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Cancer survivors’ experience of OptiMal, a 6-week, occupation-based, self-management intervention / Lauren Boland [i 6 més]

By: Boland, Lauren.
Material type: materialTypeLabelArticleContent type: text Media type: informàtic Carrier type: recurs en líniaSubject(s): Teràpia Ocupacional | Participació comunitària | Supervivents de càncer | AutoajudaOnline resources: Accés restringit usuaris EUIT
Contents:
Kathleen Bennett, Sinead Cuffe, Noreen Gleeson, Cliona Grant, John Kennedy, Deirdre Connolly
In: BRITISH JOURNAL OF OCCUPATIONAL THERAPY 2019 FEB;82(2):90-100Summary: Introduction Cancer survivors experience persistent symptoms such as pain, fatigue, anxiety and depression post-treatment, resulting in social isolation and decreased activity participation. A 6-week, occupation-focused, self-management programme, OptiMal, was delivered to cancer survivors. A mixed methods approach was employed to explore the impact of the programme. For the purpose of addressing the focus of this paper, only qualitative data were extrapolated. Methods A qualitative description design was undertaken with survivors to explore their perceptions of the impact of OptiMal on cancer survivorship and opinions of the programme. Qualitative data were collected through focus groups and semi-structured interviews post-intervention and at 3 months follow-up. Data were analysed using thematic analysis. Results Four OptiMal programmes were delivered with 26 individuals of mixed cancer diagnoses over an 18-month period. Following thematic analysis, two themes emerged: 1. Supporting the transition to survivorship; 2. Programme design and delivery. The content and design of OptiMal was reported to meet cancer survivors' needs. However, many survivors stated that they would have benefited from it earlier post-treatment. Conclusion An occupation-based group programme, OptiMal, appears to assist cancer survivors to transition from treatment to survivorship. However, many survivors stated that they would have benefited from the programme earlier post-treatment.
List(s) this item appears in: Novetats bibliogràfiques. Articles. Març 2019
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Item type Current location Collection Call number url Status Notes Date due Barcode
Journal article Journal article Escola Universitària d'Infermeria i Teràpia Ocupacional de Terrassa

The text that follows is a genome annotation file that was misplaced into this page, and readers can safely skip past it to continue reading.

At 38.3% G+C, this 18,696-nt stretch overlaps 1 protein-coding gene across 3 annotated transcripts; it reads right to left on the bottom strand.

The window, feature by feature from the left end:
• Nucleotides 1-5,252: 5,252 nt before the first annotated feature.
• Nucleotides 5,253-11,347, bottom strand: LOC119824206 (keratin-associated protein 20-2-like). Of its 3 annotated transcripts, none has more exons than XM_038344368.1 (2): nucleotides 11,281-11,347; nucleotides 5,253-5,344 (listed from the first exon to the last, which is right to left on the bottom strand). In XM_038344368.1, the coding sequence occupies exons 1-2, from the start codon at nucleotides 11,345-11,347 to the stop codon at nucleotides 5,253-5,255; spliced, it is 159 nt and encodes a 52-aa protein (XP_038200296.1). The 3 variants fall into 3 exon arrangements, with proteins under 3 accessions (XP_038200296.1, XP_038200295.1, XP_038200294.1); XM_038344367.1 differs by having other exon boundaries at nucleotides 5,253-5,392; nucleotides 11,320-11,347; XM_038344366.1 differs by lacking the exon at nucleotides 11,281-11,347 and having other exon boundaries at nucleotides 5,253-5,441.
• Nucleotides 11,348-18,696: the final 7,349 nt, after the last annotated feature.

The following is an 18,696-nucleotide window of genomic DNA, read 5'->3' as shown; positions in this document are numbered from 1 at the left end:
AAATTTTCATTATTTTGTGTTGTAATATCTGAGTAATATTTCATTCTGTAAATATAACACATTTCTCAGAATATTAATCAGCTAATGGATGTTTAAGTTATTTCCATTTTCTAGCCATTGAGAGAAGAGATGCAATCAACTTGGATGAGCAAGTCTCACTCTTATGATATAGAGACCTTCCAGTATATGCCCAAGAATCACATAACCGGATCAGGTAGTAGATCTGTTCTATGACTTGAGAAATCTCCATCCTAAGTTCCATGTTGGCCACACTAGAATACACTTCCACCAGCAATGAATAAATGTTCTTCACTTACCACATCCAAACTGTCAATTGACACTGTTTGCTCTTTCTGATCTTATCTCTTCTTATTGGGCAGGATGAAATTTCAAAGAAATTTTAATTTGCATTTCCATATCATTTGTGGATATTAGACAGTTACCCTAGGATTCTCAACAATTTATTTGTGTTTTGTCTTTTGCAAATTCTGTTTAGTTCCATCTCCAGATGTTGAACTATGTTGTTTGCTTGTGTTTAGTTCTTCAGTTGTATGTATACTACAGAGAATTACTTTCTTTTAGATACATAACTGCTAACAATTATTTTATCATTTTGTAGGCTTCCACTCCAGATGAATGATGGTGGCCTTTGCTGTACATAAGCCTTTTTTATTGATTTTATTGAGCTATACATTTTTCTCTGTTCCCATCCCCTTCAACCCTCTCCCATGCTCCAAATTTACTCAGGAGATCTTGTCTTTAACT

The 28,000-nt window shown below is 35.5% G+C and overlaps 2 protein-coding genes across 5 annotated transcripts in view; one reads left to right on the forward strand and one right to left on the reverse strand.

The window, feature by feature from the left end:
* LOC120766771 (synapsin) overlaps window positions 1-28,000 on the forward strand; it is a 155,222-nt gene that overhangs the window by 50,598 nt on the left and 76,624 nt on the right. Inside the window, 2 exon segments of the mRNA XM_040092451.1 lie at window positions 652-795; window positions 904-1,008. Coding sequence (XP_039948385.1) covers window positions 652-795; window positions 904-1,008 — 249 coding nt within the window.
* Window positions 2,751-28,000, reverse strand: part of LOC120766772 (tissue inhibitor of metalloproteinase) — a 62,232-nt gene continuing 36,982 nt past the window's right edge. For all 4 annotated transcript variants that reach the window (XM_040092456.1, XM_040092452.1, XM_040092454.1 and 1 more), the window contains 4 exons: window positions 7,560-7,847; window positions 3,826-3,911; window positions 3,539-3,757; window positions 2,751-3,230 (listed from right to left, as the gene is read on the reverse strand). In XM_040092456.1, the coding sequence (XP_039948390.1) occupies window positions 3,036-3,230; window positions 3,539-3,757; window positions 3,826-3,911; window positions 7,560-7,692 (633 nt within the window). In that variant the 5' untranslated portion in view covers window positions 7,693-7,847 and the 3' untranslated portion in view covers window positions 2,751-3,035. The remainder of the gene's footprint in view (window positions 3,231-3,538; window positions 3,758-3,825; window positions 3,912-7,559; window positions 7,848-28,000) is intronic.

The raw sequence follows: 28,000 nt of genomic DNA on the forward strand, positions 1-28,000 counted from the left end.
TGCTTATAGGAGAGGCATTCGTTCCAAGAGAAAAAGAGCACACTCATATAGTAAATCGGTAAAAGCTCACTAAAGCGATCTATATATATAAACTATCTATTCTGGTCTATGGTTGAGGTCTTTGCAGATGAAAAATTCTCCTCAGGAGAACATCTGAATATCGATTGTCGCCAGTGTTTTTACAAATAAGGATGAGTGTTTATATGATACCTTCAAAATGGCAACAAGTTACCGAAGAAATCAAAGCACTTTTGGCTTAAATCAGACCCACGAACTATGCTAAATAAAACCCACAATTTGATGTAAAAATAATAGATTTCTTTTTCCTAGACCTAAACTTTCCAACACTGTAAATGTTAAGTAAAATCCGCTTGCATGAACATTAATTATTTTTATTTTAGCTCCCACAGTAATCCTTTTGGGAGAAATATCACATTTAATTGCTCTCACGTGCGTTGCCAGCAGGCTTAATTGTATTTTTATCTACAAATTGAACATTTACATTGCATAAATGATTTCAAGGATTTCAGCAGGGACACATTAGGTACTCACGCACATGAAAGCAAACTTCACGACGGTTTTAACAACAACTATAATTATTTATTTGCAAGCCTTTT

Internet
En línia Link to resource Not for loan 0001017286234
Journal Journal Escola Universitària d'Infermeria i Teràpia Ocupacional de Terrassa
Internet
En línia Link to resource Exclòs de préstec (Accés restringit) Consulta en línia 262471

Kathleen Bennett, Sinead Cuffe, Noreen Gleeson, Cliona Grant, John Kennedy, Deirdre Connolly

Introduction
Cancer survivors experience persistent symptoms such as pain, fatigue, anxiety and depression post-treatment, resulting in social isolation and decreased activity participation. A 6-week, occupation-focused, self-management programme, OptiMal, was delivered to cancer survivors. A mixed methods approach was employed to explore the impact of the programme. For the purpose of addressing the focus of this paper, only qualitative data were extrapolated.

Methods
A qualitative description design was undertaken with survivors to explore their perceptions of the impact of OptiMal on cancer survivorship and opinions of the programme. Qualitative data were collected through focus groups and semi-structured interviews post-intervention and at 3 months follow-up. Data were analysed using thematic analysis.

Results
Four OptiMal programmes were delivered with 26 individuals of mixed cancer diagnoses over an 18-month period. Following thematic analysis, two themes emerged: 1. Supporting the transition to survivorship; 2. Programme design and delivery. The content and design of OptiMal was reported to meet cancer survivors' needs. However, many survivors stated that they would have benefited from it earlier post-treatment.

Conclusion
An occupation-based group programme, OptiMal, appears to assist cancer survivors to transition from treatment to survivorship. However, many survivors stated that they would have benefited from the programme earlier post-treatment.

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